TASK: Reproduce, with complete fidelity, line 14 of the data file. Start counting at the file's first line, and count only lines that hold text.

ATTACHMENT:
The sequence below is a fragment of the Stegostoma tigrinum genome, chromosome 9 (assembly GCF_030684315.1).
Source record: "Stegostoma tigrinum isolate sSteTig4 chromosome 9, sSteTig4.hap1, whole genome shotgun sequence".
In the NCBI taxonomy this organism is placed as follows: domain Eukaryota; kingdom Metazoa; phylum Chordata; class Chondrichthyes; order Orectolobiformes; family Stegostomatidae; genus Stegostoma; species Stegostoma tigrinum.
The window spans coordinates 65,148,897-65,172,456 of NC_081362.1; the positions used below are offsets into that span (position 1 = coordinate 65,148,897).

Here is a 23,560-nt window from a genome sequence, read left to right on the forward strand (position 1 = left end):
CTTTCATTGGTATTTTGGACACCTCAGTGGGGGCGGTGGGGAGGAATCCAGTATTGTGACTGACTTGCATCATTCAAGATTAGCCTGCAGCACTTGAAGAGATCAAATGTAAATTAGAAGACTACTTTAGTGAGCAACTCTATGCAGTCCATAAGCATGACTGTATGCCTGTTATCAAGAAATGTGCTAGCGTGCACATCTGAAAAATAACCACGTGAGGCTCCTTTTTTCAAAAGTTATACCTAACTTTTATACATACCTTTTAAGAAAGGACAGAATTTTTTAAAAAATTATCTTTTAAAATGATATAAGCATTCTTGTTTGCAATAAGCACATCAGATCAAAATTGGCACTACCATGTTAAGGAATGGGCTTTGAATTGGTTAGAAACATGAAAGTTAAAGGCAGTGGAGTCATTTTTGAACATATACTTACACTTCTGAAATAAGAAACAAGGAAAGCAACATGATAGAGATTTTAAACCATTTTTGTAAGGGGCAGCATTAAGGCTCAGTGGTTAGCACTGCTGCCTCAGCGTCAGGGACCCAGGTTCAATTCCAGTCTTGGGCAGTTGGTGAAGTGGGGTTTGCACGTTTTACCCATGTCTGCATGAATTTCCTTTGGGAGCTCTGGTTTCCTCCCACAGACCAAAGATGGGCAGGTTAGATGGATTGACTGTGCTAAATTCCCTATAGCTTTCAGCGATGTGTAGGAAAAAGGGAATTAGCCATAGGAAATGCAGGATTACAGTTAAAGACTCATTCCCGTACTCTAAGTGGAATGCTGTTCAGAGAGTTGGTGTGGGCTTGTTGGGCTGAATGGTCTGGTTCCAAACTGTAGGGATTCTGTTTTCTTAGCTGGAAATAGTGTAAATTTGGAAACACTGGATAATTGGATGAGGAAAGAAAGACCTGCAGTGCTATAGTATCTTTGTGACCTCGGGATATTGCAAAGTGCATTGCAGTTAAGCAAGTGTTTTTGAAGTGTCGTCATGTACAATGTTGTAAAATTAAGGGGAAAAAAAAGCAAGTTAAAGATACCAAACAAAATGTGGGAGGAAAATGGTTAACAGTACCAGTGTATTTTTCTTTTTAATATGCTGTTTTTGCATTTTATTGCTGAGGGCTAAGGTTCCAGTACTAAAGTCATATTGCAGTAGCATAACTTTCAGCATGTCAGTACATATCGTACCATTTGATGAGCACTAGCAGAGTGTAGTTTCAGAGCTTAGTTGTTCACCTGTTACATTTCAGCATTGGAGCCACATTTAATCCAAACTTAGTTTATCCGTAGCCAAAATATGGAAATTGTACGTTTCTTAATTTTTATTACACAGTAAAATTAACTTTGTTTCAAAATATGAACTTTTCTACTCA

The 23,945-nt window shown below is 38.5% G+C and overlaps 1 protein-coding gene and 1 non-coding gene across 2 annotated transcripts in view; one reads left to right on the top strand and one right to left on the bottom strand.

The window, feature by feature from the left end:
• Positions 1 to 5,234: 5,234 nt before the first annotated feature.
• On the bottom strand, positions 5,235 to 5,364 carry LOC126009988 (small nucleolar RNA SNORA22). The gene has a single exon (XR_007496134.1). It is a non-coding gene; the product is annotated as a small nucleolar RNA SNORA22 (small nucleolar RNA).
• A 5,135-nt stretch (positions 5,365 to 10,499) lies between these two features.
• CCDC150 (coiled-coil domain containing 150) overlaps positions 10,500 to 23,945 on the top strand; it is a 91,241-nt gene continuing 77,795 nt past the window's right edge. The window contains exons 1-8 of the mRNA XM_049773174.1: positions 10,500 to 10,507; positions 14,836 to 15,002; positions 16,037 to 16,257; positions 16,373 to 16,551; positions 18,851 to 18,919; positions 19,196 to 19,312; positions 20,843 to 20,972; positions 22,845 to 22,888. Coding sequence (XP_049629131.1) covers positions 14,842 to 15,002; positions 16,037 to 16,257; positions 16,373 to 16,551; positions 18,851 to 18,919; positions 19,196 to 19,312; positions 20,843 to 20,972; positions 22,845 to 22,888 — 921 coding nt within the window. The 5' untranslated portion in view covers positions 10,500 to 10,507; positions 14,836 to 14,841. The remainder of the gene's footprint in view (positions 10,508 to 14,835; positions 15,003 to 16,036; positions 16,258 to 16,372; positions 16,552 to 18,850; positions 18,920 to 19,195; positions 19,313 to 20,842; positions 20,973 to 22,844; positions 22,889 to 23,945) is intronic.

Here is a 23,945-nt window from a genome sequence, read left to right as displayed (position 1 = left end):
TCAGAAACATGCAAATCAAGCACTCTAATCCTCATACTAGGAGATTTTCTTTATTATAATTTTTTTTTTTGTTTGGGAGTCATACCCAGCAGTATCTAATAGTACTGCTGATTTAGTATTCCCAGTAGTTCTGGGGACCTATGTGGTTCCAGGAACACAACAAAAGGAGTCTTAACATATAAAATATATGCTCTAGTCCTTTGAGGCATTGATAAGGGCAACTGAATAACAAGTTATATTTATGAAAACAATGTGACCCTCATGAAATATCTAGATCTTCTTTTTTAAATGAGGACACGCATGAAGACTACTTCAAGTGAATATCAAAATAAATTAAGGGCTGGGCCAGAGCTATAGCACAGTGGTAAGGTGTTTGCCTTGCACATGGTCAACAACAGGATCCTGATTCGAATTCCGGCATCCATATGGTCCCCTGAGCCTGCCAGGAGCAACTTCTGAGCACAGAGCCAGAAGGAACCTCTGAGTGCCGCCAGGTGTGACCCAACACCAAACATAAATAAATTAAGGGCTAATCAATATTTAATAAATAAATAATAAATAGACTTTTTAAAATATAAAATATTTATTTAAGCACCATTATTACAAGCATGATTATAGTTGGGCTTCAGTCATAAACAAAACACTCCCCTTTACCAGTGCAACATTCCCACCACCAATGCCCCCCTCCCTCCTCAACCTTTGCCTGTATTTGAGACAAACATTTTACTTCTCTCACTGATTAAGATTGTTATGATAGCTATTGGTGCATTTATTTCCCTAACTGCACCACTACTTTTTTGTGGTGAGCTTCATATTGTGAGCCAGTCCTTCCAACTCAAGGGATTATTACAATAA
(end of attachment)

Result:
TCAGAAACATGCAAATCAAGCACTCTAATCCTCATACTAGGAGATTTTCTTTATTATAATTTTTTTTTTTGTTTGGGAGTCATACCCAGCAGTATCTAATAGTACTGCTGATTTAGTATTCCCAGTAGTTCTGGGGACCTATGTGGTTCCAGGAACACAACAAAAGGAGTCTTAACATATAAAATATATGCTCTAGTCCTTTGAGGCATTGATAAGGGCAACTGAATAACAAGTTATATTTATGAAAACAATGTGACCCTCATGAAATATCTAGATCTTCTTTTTTAAATGAGGACACGCATGAAGACTACTTCAAGTGAATATCAAAATAAATTAAGGGCTGGGCCAGAGCTATAGCACAGTGGTAAGGTGTTTGCCTTGCACATGGTCAACAACAGGATCCTGATTCGAATTCCGGCATCCATATGGTCCCCTGAGCCTGCCAGGAGCAACTTCTGAGCACAGAGCCAGAAGGAACCTCTGAGTGCCGCCAGGTGTGACCCAACACCAAACATAAATAAATTAAGGGCTAATCAATATTTAATAAATAAATAATAAATAGACTTTTTAAAATATAAAATATTTATTTAAGCACCATTATTACAAGCATGATTATAGTTGGGCTTCAGTCATAAACAAAACACTCCCCTTTACCAGTGCAACATTCCCACCACCAATGCCCCCCTCCCTCCTCAACCTTTGCCTGTATTTGAGACAAACATTTTACTTCTCTCACTGATTAAGATTGTTATGATAGCTATTGGTGCATTTATTTCCCTAACTGCACCACTACTTTTTTGTGGTGAGCTTCATATTGTGAGCCAGTCCTTCCAACTCAAGGGATTATTACAATAA